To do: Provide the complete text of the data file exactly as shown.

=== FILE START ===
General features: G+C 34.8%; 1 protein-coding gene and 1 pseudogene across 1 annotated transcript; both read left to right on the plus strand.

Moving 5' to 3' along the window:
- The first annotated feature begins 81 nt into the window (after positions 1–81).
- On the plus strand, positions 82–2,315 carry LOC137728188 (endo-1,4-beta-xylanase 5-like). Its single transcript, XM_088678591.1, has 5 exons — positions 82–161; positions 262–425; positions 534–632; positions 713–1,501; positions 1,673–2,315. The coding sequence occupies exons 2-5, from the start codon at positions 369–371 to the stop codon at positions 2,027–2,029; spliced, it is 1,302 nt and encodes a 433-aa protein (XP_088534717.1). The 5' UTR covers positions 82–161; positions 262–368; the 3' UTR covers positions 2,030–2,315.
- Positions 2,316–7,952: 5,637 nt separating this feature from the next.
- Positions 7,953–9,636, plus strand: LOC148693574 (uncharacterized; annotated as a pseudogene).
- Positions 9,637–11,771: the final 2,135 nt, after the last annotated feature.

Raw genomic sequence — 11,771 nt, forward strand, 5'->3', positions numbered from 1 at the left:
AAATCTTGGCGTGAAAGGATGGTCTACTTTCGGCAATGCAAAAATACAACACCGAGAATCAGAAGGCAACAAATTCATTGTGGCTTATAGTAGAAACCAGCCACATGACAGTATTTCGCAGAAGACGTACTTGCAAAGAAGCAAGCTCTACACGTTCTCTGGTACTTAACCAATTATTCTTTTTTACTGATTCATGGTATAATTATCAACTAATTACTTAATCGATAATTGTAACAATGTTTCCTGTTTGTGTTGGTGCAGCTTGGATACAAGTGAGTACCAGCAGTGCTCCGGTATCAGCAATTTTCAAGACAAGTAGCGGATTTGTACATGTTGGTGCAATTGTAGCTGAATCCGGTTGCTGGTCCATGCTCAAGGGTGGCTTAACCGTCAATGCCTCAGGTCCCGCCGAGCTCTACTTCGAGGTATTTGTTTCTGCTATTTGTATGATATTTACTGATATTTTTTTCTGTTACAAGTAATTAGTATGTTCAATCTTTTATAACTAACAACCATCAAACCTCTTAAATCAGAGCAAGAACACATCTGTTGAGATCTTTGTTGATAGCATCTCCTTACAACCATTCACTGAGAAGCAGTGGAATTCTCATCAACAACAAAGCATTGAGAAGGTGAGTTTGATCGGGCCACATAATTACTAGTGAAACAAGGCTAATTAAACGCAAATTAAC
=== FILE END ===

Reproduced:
General features: G+C 34.8%; 1 protein-coding gene and 1 pseudogene across 1 annotated transcript; both read left to right on the plus strand.

Moving 5' to 3' along the window:
- The first annotated feature begins 81 nt into the window (after positions 1–81).
- On the plus strand, positions 82–2,315 carry LOC137728188 (endo-1,4-beta-xylanase 5-like). Its single transcript, XM_088678591.1, has 5 exons — positions 82–161; positions 262–425; positions 534–632; positions 713–1,501; positions 1,673–2,315. The coding sequence occupies exons 2-5, from the start codon at positions 369–371 to the stop codon at positions 2,027–2,029; spliced, it is 1,302 nt and encodes a 433-aa protein (XP_088534717.1). The 5' UTR covers positions 82–161; positions 262–368; the 3' UTR covers positions 2,030–2,315.
- Positions 2,316–7,952: 5,637 nt separating this feature from the next.
- Positions 7,953–9,636, plus strand: LOC148693574 (uncharacterized; annotated as a pseudogene).
- Positions 9,637–11,771: the final 2,135 nt, after the last annotated feature.

Raw genomic sequence — 11,771 nt, forward strand, 5'->3', positions numbered from 1 at the left:
AAATCTTGGCGTGAAAGGATGGTCTACTTTCGGCAATGCAAAAATACAACACCGAGAATCAGAAGGCAACAAATTCATTGTGGCTTATAGTAGAAACCAGCCACATGACAGTATTTCGCAGAAGACGTACTTGCAAAGAAGCAAGCTCTACACGTTCTCTGGTACTTAACCAATTATTCTTTTTTACTGATTCATGGTATAATTATCAACTAATTACTTAATCGATAATTGTAACAATGTTTCCTGTTTGTGTTGGTGCAGCTTGGATACAAGTGAGTACCAGCAGTGCTCCGGTATCAGCAATTTTCAAGACAAGTAGCGGATTTGTACATGTTGGTGCAATTGTAGCTGAATCCGGTTGCTGGTCCATGCTCAAGGGTGGCTTAACCGTCAATGCCTCAGGTCCCGCCGAGCTCTACTTCGAGGTATTTGTTTCTGCTATTTGTATGATATTTACTGATATTTTTTTCTGTTACAAGTAATTAGTATGTTCAATCTTTTATAACTAACAACCATCAAACCTCTTAAATCAGAGCAAGAACACATCTGTTGAGATCTTTGTTGATAGCATCTCCTTACAACCATTCACTGAGAAGCAGTGGAATTCTCATCAACAACAAAGCATTGAGAAGGTGAGTTTGATCGGGCCACATAATTACTAGTGAAACAAGGCTAATTAAACGCAAATTAAC